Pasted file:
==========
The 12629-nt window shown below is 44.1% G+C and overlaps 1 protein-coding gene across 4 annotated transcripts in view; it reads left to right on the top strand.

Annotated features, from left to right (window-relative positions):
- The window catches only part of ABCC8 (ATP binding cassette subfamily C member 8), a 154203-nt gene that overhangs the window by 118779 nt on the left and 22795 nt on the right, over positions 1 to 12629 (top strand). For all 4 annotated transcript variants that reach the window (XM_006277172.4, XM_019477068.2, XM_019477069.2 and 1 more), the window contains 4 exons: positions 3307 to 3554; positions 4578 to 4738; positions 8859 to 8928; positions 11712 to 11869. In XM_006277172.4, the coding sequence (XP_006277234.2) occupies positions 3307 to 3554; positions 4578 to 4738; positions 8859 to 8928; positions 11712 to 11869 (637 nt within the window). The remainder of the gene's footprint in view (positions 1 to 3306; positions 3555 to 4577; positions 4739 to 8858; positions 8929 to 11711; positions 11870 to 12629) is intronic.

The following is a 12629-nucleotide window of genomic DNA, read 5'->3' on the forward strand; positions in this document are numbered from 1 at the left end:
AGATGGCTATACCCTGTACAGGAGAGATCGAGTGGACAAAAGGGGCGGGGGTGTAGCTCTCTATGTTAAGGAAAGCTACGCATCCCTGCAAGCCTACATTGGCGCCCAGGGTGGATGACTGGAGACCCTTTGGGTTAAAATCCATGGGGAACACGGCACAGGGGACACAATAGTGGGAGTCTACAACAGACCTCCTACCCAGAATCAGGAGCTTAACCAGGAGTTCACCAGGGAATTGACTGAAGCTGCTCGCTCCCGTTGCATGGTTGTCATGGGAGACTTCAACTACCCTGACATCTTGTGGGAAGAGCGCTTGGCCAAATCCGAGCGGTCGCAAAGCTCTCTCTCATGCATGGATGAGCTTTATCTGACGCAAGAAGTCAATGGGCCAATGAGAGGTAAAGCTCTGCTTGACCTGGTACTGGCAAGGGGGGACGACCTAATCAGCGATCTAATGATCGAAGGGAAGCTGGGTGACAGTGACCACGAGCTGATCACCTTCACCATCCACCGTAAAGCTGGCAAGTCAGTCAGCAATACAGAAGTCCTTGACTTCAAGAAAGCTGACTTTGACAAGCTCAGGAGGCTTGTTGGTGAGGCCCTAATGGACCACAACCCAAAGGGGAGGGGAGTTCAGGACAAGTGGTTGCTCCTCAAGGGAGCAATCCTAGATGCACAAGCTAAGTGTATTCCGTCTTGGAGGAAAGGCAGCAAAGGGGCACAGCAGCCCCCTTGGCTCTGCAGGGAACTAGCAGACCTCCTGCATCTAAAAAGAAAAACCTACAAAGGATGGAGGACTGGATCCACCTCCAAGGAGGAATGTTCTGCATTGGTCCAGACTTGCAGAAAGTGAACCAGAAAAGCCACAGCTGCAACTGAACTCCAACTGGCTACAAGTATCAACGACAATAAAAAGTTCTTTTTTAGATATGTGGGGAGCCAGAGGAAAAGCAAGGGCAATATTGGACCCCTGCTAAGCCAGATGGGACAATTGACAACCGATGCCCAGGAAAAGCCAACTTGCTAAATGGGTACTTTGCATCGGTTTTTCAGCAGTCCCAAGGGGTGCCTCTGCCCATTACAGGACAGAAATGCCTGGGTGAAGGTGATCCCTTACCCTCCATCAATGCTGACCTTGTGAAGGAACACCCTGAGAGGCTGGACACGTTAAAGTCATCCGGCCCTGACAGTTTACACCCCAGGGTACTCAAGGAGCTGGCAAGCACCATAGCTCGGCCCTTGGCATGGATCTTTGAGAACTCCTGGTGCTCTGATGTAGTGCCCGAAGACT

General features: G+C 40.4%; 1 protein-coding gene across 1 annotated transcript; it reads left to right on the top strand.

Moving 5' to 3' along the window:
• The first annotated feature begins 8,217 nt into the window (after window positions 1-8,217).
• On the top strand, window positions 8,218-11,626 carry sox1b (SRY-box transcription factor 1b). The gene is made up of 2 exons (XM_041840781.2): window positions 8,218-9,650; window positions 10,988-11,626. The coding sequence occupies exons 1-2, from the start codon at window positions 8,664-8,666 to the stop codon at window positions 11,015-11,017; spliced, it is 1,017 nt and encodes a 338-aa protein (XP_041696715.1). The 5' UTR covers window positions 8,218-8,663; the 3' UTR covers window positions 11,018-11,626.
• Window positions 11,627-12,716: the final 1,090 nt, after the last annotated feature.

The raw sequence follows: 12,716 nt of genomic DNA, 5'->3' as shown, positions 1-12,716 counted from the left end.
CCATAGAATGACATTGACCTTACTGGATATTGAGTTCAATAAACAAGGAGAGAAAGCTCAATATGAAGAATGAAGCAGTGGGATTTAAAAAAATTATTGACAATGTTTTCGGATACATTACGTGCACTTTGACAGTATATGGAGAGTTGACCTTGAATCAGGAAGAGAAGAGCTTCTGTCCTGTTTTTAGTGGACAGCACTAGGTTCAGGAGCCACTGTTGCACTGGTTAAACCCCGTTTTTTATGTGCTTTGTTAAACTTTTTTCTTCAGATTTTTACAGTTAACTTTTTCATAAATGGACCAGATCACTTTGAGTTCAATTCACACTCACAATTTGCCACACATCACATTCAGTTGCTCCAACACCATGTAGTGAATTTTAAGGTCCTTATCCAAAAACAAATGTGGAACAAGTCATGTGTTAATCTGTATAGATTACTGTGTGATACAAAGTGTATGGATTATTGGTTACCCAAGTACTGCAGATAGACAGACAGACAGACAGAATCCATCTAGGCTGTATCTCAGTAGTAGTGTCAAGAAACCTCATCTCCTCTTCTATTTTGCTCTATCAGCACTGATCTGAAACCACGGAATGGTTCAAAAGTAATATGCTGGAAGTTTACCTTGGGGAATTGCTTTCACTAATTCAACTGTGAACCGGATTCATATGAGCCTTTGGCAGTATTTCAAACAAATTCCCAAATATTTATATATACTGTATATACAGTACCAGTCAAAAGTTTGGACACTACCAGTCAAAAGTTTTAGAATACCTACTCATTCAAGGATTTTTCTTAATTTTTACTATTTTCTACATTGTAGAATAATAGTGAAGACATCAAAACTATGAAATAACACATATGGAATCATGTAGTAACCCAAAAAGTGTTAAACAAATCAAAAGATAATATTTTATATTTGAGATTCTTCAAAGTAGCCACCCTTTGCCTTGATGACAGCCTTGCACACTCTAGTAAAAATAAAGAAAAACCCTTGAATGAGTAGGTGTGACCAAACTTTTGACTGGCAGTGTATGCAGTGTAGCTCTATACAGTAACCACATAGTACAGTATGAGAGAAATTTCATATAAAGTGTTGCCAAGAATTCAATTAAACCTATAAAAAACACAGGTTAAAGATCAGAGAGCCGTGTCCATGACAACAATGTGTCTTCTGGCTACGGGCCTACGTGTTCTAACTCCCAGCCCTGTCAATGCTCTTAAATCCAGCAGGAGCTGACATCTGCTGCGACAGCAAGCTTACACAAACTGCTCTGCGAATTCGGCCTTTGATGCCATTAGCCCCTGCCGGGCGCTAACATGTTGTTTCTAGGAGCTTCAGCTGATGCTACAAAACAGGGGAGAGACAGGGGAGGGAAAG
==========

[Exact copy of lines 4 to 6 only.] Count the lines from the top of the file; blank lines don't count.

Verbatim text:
The following is a 12629-nucleotide window of genomic DNA, read 5'->3' on the forward strand; positions in this document are numbered from 1 at the left end:
AGATGGCTATACCCTGTACAGGAGAGATCGAGTGGACAAAAGGGGCGGGGGTGTAGCTCTCTATGTTAAGGAAAGCTACGCATCCCTGCAAGCCTACATTGGCGCCCAGGGTGGATGACTGGAGACCCTTTGGGTTAAAATCCATGGGGAACACGGCACAGGGGACACAATAGTGGGAGTCTACAACAGACCTCCTACCCAGAATCAGGAGCTTAACCAGGAGTTCACCAGGGAATTGACTGAAGCTGCTCGCTCCCGTTGCATGGTTGTCATGGGAGACTTCAACTACCCTGACATCTTGTGGGAAGAGCGCTTGGCCAAATCCGAGCGGTCGCAAAGCTCTCTCTCATGCATGGATGAGCTTTATCTGACGCAAGAAGTCAATGGGCCAATGAGAGGTAAAGCTCTGCTTGACCTGGTACTGGCAAGGGGGGACGACCTAATCAGCGATCTAATGATCGAAGGGAAGCTGGGTGACAGTGACCACGAGCTGATCACCTTCACCATCCACCGTAAAGCTGGCAAGTCAGTCAGCAATACAGAAGTCCTTGACTTCAAGAAAGCTGACTTTGACAAGCTCAGGAGGCTTGTTGGTGAGGCCCTAATGGACCACAACCCAAAGGGGAGGGGAGTTCAGGACAAGTGGTTGCTCCTCAAGGGAGCAATCCTAGATGCACAAGCTAAGTGTATTCCGTCTTGGAGGAAAGGCAGCAAAGGGGCACAGCAGCCCCCTTGGCTCTGCAGGGAACTAGCAGACCTCCTGCATCTAAAAAGAAAAACCTACAAAGGATGGAGGACTGGATCCACCTCCAAGGAGGAATGTTCTGCATTGGTCCAGACTTGCAGAAAGTGAACCAGAAAAGCCACAGCTGCAACTGAACTCCAACTGGCTACAAGTATCAACGACAATAAAAAGTTCTTTTTTAGATATGTGGGGAGCCAGAGGAAAAGCAAGGGCAATATTGGACCCCTGCTAAGCCAGATGGGACAATTGACAACCGATGCCCAGGAAAAGCCAACTTGCTAAATGGGTACTTTGCATCGGTTTTTCAGCAGTCCCAAGGGGTGCCTCTGCCCATTACAGGACAGAAATGCCTGGGTGAAGGTGATCCCTTACCCTCCATCAATGCTGACCTTGTGAAGGAACACCCTGAGAGGCTGGACACGTTAAAGTCATCCGGCCCTGACAGTTTACACCCCAGGGTACTCAAGGAGCTGGCAAGCACCATAGCTCGGCCCTTGGCATGGATCTTTGAGAACTCCTGGTGCTCTGATGTAGTGCCCGAAGACT

General features: G+C 40.4%; 1 protein-coding gene across 1 annotated transcript; it reads left to right on the top strand.